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Gatt: Who Says Bush Is A Lame Duck?



The transition from George Bush to Bill Clinton has temporarily given the U.S. powerful leverage to move the long-stalled Uruguay Round of trade talks ahead. Now relatively free from domestic lobbying pressures, President Bush has turned his lame-duck status to advantage by breaking the deadlock with the European Community over farm subsidies. That clears the way to resume serious bargaining at Geneva under the 108-nation General Agreement on Tariffs & Trade on the full range of global trade issues, from textile quotas to protecting patents.

Until Jan. 20, President Bush has more political leeway to make tough trade-offs among the demands of competing U.S. economic sectors than incoming President Clinton is likely to have. But Bush certainly will insist that key trading partners dismantle long-standing trade barriers. Tokyo, for one, can't be allowed to block rice imports while it benefits from open global markets for its huge exports of cars and electronic goods. And India and Brazil can't rip off U.S. pharmaceutical patents on the pretense that economic underdevelopment gives them the right to do so.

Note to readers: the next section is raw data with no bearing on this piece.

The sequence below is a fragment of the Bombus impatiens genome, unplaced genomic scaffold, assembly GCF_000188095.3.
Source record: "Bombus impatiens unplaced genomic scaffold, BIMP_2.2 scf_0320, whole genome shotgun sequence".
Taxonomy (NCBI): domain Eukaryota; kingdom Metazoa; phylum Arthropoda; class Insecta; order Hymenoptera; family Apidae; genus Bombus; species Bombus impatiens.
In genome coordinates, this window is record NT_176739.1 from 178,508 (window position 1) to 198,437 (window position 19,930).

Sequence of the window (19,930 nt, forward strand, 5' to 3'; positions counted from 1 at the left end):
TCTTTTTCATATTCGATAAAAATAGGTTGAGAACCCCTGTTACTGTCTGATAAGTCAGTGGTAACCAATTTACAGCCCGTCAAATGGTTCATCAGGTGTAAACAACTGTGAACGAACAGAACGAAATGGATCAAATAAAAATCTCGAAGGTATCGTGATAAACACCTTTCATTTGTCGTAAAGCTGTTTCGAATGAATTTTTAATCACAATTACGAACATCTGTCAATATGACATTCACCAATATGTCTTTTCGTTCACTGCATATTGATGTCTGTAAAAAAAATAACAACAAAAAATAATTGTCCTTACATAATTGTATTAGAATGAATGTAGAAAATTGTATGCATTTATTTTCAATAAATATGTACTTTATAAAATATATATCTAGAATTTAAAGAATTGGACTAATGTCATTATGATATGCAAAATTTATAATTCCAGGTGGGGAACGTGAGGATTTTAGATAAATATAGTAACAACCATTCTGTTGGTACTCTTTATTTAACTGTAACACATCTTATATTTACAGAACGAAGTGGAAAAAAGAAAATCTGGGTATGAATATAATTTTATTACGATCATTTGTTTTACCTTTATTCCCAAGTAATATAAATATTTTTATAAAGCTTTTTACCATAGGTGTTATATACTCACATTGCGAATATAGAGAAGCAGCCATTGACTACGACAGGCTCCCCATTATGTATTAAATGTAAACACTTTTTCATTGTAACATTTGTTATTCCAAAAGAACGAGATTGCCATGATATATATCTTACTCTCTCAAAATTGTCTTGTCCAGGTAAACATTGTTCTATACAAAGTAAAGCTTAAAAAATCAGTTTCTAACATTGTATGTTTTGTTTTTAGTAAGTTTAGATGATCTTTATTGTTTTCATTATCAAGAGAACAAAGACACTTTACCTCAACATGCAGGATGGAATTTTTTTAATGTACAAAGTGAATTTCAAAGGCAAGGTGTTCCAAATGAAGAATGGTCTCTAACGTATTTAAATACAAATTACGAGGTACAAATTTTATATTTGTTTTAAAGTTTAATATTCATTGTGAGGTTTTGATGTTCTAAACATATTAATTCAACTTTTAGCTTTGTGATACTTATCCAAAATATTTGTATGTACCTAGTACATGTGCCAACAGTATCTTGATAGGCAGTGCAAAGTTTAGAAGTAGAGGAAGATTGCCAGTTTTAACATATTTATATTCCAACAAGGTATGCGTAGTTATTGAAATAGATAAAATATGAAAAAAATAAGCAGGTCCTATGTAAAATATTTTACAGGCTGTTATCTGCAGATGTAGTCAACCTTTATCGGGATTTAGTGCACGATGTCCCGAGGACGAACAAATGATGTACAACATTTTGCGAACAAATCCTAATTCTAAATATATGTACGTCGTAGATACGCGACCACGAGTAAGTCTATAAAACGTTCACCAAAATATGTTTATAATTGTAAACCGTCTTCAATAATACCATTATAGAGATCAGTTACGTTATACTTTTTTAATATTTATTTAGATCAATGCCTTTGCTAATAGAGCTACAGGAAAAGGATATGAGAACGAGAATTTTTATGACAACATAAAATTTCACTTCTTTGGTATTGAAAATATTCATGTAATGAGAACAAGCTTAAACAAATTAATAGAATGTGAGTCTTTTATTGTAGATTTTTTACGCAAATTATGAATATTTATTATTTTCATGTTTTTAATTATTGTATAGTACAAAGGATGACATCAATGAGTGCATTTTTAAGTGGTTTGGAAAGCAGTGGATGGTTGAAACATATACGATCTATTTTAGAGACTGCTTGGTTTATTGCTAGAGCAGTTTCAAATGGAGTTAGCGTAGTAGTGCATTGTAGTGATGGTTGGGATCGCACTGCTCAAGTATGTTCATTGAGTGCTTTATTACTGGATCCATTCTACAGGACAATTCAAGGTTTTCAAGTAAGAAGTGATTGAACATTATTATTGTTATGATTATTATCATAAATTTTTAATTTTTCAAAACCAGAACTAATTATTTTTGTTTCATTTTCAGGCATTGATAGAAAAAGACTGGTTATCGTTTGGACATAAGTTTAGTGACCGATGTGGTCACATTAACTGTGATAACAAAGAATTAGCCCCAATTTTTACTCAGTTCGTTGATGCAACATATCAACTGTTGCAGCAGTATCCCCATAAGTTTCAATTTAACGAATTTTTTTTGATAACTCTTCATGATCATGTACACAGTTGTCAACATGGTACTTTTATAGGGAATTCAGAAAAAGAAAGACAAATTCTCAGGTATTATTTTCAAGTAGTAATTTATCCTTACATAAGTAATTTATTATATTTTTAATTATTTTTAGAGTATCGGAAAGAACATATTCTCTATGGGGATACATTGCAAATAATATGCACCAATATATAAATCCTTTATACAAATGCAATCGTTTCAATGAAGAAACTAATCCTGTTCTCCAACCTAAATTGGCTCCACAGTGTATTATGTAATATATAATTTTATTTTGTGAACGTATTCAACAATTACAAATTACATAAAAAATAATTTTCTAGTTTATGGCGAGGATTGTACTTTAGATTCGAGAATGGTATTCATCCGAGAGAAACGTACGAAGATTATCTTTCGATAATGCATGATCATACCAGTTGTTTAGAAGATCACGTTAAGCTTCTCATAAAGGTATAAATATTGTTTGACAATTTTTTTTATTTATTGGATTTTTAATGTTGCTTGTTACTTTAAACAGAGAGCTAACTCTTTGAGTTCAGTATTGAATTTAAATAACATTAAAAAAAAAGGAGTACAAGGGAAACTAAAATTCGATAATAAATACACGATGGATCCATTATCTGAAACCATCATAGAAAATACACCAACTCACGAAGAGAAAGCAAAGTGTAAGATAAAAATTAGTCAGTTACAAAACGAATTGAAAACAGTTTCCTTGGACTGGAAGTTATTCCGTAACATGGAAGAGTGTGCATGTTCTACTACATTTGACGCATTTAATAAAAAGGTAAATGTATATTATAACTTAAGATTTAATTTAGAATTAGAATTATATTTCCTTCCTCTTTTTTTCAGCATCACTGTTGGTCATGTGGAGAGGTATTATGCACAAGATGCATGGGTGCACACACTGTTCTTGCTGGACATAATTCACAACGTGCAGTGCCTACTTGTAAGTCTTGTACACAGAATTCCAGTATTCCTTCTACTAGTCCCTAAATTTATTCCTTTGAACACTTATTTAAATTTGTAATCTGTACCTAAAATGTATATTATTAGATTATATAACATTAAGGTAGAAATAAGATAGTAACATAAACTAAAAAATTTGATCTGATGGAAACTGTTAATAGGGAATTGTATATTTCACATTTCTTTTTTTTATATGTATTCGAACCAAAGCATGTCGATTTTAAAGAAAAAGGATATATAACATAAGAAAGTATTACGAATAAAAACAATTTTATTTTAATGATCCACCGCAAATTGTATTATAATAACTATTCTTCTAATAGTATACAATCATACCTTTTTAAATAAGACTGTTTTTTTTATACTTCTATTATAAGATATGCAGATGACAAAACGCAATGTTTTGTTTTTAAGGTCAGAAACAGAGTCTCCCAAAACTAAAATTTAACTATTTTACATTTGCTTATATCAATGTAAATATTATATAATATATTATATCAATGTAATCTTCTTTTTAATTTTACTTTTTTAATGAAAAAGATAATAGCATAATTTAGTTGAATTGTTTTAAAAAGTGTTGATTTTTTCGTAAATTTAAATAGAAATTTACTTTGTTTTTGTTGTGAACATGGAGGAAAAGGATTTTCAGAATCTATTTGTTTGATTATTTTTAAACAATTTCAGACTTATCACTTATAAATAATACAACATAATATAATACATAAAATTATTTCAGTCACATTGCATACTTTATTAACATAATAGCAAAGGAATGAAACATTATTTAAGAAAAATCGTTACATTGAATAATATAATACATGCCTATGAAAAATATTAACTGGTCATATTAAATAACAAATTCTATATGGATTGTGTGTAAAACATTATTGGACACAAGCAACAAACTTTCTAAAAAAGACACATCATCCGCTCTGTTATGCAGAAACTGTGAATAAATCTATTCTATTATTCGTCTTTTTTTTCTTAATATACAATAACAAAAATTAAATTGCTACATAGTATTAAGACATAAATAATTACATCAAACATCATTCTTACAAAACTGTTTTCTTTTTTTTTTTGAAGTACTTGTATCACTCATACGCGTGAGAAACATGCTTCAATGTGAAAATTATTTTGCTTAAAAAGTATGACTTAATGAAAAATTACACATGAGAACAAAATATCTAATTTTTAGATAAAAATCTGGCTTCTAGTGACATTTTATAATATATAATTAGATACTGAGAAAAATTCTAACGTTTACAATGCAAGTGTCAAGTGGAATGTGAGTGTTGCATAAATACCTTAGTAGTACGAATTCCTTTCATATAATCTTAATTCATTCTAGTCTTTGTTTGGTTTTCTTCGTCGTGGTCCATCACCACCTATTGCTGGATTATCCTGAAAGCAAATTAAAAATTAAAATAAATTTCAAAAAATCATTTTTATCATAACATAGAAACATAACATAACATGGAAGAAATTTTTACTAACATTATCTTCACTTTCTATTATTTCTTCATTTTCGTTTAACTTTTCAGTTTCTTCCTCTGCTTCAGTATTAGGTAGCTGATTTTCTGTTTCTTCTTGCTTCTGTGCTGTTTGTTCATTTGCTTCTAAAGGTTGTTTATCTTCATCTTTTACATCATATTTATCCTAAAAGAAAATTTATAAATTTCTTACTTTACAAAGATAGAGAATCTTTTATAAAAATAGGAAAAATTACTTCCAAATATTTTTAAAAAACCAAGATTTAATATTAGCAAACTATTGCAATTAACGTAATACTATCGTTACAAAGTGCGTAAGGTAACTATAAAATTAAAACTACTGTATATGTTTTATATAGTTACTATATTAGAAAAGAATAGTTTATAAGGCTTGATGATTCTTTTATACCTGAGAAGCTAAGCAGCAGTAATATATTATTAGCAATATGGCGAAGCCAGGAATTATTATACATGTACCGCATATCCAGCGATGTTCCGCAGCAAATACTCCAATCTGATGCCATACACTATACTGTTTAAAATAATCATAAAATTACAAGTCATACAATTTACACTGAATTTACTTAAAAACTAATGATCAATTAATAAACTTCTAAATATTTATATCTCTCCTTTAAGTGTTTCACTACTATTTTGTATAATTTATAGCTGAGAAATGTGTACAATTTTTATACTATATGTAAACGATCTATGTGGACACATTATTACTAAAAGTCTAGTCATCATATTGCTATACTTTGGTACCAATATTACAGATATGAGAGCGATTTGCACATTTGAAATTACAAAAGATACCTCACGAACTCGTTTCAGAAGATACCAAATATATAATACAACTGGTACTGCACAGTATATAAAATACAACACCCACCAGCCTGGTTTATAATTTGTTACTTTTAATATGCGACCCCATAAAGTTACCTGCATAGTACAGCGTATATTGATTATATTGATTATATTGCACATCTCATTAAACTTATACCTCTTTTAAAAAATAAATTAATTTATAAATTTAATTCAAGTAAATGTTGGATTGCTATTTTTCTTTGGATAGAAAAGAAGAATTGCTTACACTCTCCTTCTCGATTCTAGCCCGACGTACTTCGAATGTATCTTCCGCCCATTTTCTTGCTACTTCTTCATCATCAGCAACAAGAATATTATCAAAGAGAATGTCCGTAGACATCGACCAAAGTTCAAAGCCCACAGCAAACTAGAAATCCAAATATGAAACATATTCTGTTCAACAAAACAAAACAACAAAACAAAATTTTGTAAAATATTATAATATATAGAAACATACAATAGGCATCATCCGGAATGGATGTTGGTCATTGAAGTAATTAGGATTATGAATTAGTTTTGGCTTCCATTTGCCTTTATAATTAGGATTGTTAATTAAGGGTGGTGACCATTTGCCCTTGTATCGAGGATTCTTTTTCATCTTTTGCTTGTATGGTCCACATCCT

The GATT negotiations can lift the global economy out of the doldrums by unleashing a vast surge of new trade. More than that, the bargaining is a chance for each country to unshackle its productive powers by getting rid of protections and subsidies that hobble domestic producers. President Bush, in what could be one of his greatest achievements, has led the way.

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